MSP Airport boasts first-class seats in most important room

MINNEAPOLIS -- Minneapolis-St. Paul International Airport should be flush with pride. On Monday, it was declared home to the best public bathroom in America.

MINNEAPOLIS -- Minneapolis-St. Paul International Airport should be flush with pride. On Monday, it was declared home to the best public bathroom in America.

At least that’s the result announced in the America’s Best Restroom contest held by Cintas, a commercial uniform, floor care and restroom supply company.

The south main mall bathrooms at MSP’s Terminal 1, which were recently created as part of a $1.7 million remodeling project, won Cintas’ 15th annual contest for the title of “King of the Throne.”

The airport’s first-class seating section, which feature Minnesota-inspired, artist-designed mosaics, beat out nine other contenders from across the nation for online votes. The competition included swank restaurant toilets from Chicago, a Brooklyn bar with a Dr. Who-themed loo, and the men’s room at a minor league baseball stadium in Allentown, Pa., that features a hands-free, motion-sensor urinal gaming system in which your score can be recorded on your smart phone and uploaded to leader boards displayed throughout the stadium.

MSP won the top john title in a landslide. Out of nearly 5,000 votes cast, the airport bathroom’s got nearly 40 percent. The runner-up was the Charmery, a Baltimore ice cream shop with an undersea-themed bathroom, which got about 16 percent of the vote.


The airport can probably credit a combination of social media and good design for the honor.

The most noticeable feature are the outdoorsy mosaics created by local artists Caron Bell and Mercedes Austin, with the image of a mountain bike in the men’s room and a canoe in the women’s room.

But there are a lot of smaller touches, like high and low niches at next to the stalls where you can park a purse or a piece of luggage, lighting that comes from the side instead of above that’s most flattering to the face, and a digital panel that tells users when the last time the bathroom was serviced.

Alan Howell, senior airport architect, said the new bathrooms, which are part of an updating of 100 sets of public bathrooms in the airport, will even be able to talk to each other. They’ll alert workers not to take a bathroom out of service for cleaning if an adjacent one is also closed. The airport even created a custom type font to increase the readability of the signage at the bathroom entrances designating “men” versus “women.”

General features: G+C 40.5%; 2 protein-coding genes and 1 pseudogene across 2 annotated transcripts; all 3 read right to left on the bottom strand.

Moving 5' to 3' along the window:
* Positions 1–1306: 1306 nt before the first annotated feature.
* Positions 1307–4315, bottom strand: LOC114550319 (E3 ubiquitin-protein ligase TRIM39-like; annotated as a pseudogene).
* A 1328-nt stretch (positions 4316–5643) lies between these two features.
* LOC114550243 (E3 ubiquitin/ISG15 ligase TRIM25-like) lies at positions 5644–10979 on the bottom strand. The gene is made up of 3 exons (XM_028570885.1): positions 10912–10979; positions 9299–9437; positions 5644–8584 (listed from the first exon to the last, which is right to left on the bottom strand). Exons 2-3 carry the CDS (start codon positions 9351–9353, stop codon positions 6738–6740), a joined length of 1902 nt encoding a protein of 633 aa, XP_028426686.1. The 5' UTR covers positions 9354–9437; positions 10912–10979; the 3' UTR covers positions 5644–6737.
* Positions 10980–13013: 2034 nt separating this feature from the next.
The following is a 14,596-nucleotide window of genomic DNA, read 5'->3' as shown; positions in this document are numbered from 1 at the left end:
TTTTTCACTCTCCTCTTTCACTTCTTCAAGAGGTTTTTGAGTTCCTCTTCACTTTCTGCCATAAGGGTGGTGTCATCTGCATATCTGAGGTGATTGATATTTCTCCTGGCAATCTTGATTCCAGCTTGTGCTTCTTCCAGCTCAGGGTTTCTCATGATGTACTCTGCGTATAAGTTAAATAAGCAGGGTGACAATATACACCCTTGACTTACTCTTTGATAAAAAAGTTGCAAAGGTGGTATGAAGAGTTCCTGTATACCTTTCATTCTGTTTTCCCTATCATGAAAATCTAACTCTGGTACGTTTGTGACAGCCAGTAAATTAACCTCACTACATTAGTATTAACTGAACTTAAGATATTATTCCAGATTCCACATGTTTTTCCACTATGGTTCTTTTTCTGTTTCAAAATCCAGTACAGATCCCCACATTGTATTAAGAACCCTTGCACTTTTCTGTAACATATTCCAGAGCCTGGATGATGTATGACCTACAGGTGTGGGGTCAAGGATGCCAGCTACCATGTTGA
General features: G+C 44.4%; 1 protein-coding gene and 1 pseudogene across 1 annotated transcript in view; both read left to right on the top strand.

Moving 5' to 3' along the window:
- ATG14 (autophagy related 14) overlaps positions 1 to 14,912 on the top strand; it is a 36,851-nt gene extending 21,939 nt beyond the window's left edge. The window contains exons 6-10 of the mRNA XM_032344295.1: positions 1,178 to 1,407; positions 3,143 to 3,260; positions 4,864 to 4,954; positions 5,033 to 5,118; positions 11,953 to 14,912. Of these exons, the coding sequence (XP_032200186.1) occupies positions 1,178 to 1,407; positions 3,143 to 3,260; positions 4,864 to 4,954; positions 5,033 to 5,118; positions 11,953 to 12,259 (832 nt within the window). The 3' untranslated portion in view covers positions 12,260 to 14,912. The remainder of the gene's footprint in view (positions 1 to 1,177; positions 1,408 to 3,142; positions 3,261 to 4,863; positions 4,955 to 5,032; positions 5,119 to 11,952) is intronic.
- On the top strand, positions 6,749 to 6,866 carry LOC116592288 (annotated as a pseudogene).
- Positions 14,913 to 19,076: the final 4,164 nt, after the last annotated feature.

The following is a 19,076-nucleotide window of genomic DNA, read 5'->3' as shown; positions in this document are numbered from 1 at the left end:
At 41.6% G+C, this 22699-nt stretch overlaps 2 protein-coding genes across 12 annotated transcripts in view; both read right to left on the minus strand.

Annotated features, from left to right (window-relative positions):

“The opening on the side of the urinal is nice. You can put a coffee cup there,” said business traveler Fernando Gomez of Modesto, Calif., of the new bathrooms. “I thought it was a beautiful restroom.”

“It’s snazzy. I love it,” said Suzi Zacco, an airport restaurant server.

“This is a huge deal,” Howell said of the bathroom award. “We’re proud and humbled.”

Howell said the airport knows that its bathrooms are often the first thing travelers stop at when they arrive at the airport and the last thing they visit before getting on a plane. The airport bathrooms that won the national award get seen by 6,000 to 7,000 visitors a day, he said.


“We’ve all been in bad restrooms. We want to make sure it doesn’t happen in Minnesota,” said Metropolitan Airports Commission chairman Dan Boivin.

It’s not the first time that a Minnesota bathroom has won the Cintas award. In 2013, the bathroom at the Varsity Theater in Minneapolis was named America’s Best Restroom. Past winners have also included the Field Museum in Chicago, the Kohler Art Center in Sheboygan, Wis., and the University of Notre Dame.

The winner gets a plaque which can be displayed in the bathroom, plus $2,500 in Cintas products like cleaning chemicals, wet mops or urinal mats.

Howell said the airport doesn’t use Cintas gear, so it plans to donate the bathroom supplies to local organization.


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